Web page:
Last December page A-27 of the New York Times displayed a picture of a very American-three story house complete with Christmas adornments and a welcoming open door. Above the house sat a caption in big bold letters, “How Venezuela is Keeping the Home Fires Burning in Massachusetts.” Yes, that’s right, Venezuela, a country most Americans could not pick out of a Latin American lineup a year ago is beating its chest in the New York Times.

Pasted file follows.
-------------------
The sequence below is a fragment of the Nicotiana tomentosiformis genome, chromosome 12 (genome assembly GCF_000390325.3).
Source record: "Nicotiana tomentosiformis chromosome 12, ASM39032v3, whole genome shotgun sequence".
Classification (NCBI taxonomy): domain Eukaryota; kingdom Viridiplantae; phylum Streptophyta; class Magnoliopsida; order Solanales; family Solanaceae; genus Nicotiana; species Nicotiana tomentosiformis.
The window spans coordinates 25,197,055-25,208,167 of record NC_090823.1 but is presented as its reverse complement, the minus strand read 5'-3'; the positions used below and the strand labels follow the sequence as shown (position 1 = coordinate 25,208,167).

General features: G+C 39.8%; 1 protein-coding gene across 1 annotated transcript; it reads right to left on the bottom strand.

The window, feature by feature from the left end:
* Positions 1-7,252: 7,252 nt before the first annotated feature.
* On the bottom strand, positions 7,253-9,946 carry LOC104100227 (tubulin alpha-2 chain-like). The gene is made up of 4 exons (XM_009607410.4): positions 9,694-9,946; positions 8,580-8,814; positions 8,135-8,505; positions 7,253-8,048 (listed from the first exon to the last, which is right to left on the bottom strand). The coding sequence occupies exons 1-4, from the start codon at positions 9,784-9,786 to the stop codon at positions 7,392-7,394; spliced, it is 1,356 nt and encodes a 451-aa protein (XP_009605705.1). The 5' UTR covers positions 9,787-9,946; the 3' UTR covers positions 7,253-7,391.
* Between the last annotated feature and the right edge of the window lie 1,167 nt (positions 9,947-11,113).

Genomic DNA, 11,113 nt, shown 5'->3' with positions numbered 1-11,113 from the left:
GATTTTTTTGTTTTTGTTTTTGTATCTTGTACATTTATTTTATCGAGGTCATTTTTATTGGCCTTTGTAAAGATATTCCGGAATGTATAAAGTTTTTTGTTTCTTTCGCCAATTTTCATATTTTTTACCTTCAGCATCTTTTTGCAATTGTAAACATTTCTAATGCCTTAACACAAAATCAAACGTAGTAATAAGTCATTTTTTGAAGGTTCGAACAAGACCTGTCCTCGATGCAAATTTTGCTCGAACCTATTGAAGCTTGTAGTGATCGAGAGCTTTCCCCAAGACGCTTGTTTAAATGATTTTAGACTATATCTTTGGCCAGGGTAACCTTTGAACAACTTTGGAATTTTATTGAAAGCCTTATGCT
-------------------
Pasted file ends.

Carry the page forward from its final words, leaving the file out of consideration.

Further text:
Now people from Quincy, Massachusetts to Chicago’s barrios know the name Hugo Chávez, Venezuela’s president, and many consider him a good and generous man who wants to help them pay their winter heating bills. This positive image of Chávez has emerged despite the fact that the U.S. government vehemently hates him, and the truth that as a leader, he floats somewhere between good, amusing and at times extremely divisive. Since Hurricane Katrina and the U.S. government’s visible failure to respond to the needs of its own people, Venezuelan officials have waged a large-scale public relations effort to sell their country as the new super power on the block.